Golfers push putting product to the masses
July 28, 2014
A Carbondale native, member of the Aspen Junior Golf travel team as a kid and former assistant professional at River Valley Ranch, Andy Rubin eyed playing on the PGA Tour as a young man.
When that goal didn't work out as planned, Rubin followed his teaching coach to San Antonio, eventually branching out on his own. Today, the 36-year-old teaches tour players and clients from all over Texas.
He also has an important side project, the Tour Gate, a $10 tool that helps players with their putting strokes.
Partnering with teaching pro and friend, Tom Covino, Rubin co-invented Tour Gate, a training aid Rubin says does two things: It fixes alignment issues, and it helps players hit putts with the center of the club face. A thin piece of plastic with two tees and a disc, it's similar to the training technique where tees are used to correct the swing path.
Enter third partner David Fritz, president of Innovative Sports LLC, and the product was brought to the masses about four months ago. The largest retailer the trio is in talks with is Dick's Sporting Goods. The Fortune 500 company stocked 30 different stores with 12 Tour Gates. Depending on sales, they could end up in 4,500 different locations.
"One of the stores that got it first, they sold 11 of the 12 in the first four days or so," Rubin said. "That was a good sign, but we still need to get it out there."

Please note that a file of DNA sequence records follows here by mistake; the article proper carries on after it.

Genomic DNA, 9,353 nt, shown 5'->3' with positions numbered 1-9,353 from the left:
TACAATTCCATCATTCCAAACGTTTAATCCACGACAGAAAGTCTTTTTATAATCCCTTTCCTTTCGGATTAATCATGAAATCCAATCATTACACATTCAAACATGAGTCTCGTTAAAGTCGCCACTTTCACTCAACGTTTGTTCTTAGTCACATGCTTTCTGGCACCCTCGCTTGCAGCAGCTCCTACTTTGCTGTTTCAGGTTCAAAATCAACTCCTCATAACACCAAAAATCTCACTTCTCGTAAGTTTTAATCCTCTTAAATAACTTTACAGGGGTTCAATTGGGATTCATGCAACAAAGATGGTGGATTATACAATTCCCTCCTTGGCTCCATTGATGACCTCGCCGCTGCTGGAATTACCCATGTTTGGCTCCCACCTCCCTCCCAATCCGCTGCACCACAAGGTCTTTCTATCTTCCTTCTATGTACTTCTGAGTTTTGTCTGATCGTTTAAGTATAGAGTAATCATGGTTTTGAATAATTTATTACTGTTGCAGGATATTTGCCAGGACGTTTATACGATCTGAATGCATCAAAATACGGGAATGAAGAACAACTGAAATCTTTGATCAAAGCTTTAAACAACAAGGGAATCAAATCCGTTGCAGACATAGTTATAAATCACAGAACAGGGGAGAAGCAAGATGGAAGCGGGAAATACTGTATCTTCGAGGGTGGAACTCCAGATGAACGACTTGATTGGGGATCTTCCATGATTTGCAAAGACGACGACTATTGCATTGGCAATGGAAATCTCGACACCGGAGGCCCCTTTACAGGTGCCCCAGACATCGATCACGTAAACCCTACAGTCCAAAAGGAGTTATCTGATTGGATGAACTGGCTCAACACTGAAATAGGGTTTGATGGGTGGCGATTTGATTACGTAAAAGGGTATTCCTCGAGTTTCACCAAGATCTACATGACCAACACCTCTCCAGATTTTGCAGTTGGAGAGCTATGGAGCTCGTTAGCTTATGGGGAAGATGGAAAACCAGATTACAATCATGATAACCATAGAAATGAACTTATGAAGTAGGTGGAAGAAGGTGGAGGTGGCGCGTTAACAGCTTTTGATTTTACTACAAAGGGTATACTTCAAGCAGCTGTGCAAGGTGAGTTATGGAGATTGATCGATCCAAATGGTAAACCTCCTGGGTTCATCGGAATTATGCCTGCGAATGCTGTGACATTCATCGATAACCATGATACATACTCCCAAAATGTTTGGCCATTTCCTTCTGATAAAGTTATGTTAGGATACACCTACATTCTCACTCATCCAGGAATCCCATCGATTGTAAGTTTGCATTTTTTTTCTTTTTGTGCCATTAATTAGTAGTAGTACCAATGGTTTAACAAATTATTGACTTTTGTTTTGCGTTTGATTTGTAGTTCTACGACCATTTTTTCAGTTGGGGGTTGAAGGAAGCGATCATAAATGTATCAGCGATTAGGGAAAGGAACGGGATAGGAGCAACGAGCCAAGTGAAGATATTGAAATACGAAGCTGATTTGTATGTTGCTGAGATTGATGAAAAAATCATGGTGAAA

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On a similar trial basis to the Dick's agreement — and on automatic-reorder status in some cases — the product also can be found at Golf Galaxy, Golf Town, Golfsmith, Forzani, PGA Superstore and ProActive Sports.
Regardless of how far Tour Gate goes, Rubin and Covino plan on unveiling three other products at a PGA show in Orlando, Florida, in January. Rubin said he has learned that the world of invention is hard.
Even before Tour Gate, Rubin and Covino shared moderate discussion with Shape Sticks, a training setup that helps players learn how to draw and fade the golf ball. The hardest part with that, he said, is that the user almost needs an instructor to explain how it works.
"That's the hurdle that we're going to cross next," Rubin said, adding that an instructional video is a possibility. "Dick's also liked it. … Once we figure out how to cross that hurdle, I think it'll be pretty good, as well."